AWS Open Source Blog

AWS Joins the GraphQL Foundation

September 8, 2021: Amazon Elasticsearch Service has been renamed to Amazon OpenSearch Service. Visit the website to learn more.

We are excited to announce that AWS is now part of the GraphQL Foundation, and we can’t wait to help the Foundation build an open and vibrant GraphQL community. Let me explain why this is so important for Amazon, AWS customers, and me personally.

When Amazon moved from a monolithic architecture to small, autonomous teams, we learned the value of good APIs. Good API design is not just a matter of lip service here: it’s encoded in one of our Leadership Principles, Invent and Simplify, which states that we are “externally aware, look for new ideas from everywhere, and are not limited by ‘not invented here.'” Many product teams across Amazon, such as Twitch and Goodreads, rely on GraphQL to deliver simple, friendly, and powerful APIs. There are many more internal GraphQL use cases, and thousands of customers running GraphQL workloads on AWS.

But GraphQL is just one ingredient in the recipe for great applications. At AWS, we noticed that customers who use GraphQL ask the same questions about scaling, real-time updates, offline data access, and integration with other AWS services. That’s why we built AWS AppSync, a managed GraphQL service for application data, and the Amplify Framework, an open source library and CLI for building sophisticated cloud-powered apps.

“GraphQL is a foundational technology for building APIs that empower front-end developers to deliver the best user experience for their customers. With AWS AppSync and the Amplify Framework, AWS is enabling developers to build and run critical GraphQL workloads at scale, and we are excited to join the Foundation to support and grow the GraphQL community.” – Adrian Cockcroft, Vice President of Cloud Architecture Strategy, AWS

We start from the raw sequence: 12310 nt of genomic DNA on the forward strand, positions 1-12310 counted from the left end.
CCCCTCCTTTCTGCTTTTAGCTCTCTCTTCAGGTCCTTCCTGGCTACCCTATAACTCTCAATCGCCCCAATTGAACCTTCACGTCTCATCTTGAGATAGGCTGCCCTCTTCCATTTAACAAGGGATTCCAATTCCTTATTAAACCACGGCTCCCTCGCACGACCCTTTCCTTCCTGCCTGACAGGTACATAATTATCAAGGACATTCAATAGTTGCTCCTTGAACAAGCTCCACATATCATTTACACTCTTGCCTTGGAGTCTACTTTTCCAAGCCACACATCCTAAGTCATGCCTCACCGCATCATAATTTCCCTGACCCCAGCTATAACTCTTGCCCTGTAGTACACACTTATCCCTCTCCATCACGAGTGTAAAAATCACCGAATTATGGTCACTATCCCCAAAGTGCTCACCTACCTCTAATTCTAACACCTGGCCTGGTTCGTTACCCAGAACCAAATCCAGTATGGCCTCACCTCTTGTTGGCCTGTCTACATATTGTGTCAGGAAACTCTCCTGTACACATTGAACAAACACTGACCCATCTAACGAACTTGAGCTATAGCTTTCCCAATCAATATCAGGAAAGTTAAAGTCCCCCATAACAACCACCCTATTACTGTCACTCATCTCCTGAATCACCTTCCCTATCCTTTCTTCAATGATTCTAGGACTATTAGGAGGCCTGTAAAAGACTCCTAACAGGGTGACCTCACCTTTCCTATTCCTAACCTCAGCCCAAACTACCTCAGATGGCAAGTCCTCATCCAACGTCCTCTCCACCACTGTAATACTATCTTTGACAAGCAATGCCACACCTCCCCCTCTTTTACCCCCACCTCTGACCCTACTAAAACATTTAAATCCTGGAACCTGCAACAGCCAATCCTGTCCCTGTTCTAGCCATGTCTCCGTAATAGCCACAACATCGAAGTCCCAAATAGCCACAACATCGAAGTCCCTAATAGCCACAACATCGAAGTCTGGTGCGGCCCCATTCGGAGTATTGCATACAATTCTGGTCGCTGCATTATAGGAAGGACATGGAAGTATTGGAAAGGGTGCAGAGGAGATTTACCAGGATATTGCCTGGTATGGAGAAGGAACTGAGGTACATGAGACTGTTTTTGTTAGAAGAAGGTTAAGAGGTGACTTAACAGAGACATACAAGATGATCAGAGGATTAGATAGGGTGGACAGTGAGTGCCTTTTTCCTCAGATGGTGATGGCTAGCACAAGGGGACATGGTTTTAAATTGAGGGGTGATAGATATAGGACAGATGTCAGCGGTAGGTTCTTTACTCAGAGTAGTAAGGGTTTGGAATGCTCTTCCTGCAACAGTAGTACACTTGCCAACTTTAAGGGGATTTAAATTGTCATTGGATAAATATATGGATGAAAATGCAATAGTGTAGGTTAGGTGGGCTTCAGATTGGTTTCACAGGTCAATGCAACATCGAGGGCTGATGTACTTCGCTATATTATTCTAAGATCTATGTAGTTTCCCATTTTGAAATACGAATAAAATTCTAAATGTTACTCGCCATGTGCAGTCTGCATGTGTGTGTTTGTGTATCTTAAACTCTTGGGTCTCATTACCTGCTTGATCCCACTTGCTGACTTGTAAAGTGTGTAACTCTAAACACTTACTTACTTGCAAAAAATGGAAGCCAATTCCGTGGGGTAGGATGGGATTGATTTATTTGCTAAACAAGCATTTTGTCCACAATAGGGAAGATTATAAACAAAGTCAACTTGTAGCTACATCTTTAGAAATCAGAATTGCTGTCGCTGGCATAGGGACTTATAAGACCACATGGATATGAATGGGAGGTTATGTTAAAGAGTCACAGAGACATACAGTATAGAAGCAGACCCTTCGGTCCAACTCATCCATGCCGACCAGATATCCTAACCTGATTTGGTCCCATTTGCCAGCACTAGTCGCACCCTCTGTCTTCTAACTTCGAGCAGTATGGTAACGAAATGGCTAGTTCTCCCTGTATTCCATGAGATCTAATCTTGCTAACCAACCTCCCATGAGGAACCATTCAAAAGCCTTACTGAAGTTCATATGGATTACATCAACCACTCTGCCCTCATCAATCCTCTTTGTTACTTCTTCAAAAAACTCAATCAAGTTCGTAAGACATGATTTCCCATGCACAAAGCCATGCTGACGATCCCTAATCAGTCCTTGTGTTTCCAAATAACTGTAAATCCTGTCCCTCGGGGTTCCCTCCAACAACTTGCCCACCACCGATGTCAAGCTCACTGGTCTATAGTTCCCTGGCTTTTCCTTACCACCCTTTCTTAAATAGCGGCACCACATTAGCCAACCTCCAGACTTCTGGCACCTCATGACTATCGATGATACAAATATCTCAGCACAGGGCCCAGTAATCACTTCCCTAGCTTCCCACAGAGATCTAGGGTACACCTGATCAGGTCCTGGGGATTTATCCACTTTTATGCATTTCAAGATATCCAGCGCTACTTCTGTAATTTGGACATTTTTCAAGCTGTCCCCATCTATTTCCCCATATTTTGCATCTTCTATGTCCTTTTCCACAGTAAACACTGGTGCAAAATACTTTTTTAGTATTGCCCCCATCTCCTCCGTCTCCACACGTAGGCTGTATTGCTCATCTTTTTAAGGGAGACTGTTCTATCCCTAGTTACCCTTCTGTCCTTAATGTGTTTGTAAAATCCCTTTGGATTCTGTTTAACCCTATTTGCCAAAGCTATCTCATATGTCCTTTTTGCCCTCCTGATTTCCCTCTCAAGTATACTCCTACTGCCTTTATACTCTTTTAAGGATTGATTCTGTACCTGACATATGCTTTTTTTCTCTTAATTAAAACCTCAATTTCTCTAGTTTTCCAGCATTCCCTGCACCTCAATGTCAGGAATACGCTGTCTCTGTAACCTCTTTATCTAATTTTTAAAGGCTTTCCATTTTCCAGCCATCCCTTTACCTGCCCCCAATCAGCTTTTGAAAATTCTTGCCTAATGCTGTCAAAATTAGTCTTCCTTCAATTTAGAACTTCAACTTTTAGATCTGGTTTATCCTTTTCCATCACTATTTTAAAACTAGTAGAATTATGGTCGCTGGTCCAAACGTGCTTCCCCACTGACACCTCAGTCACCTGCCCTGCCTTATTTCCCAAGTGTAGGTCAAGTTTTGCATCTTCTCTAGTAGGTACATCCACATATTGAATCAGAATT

With the Amplify CLI, you can launch a scalable GraphQL API and generate data types for iOS, Android, and web (Typescript or Flow) in minutes. Adding custom authentication and authorization logic is simple, and your API automatically supports real-time updates via GraphQL Subscriptions. GraphQL APIs powered by AWS AppAsync seamlessly integrate with Amazon DynamoDB, Amazon Aurora Serverless, Amazon Elasticsearch Service, and AWS Lambda.

At AWS, we strive to make open source technology more accessible to everyone. For GraphQL, this means that we will share the lessons we’ve learned from building AWS AppSync and the Amplify Framework, and in turn learn from the community how to deliver great developer experiences with GraphQL.

I’m excited and optimistic about this partnership for personal reasons as well. During my time at Facebook, I worked on the GraphQL team, where our philosophy was: make experimentation easy and prove that new features are valuable at scale before formalizing them. Imagine the size of my smile when I discovered how AWS operates!

When we initially formed the GraphQL Working Group at Facebook, we wanted to build an open and neutral process for evolving GraphQL. I’m confident that the GraphQL Foundation is the best way we can achieve these goals and I feel incredibly fortunate to have a role at AWS where I can work closely with the GraphQL community, AWS service teams, and GraphQL users across Amazon. I could not be more excited about our decision to join the GraphQL Foundation, and I can’t wait to see what we’ll accomplish together.

You can follow news and announcements from the GraphQL Foundation here.

Robert Zhu

Robert Zhu

Robert Zhu is a Principal Developer Advocate at Amazon Web Services. He focuses on APIs, Web, Mobile, and Gaming. Prior to joining AWS, he worked on GraphQL at Facebook. While at Microsoft, he worked on the .net Framework, Windows Server, and Microsoft Game Studios. In his spare time, he loves learning about history, economics, and psychology. You can reach him @rbzhu on twitter or directly via telepathy.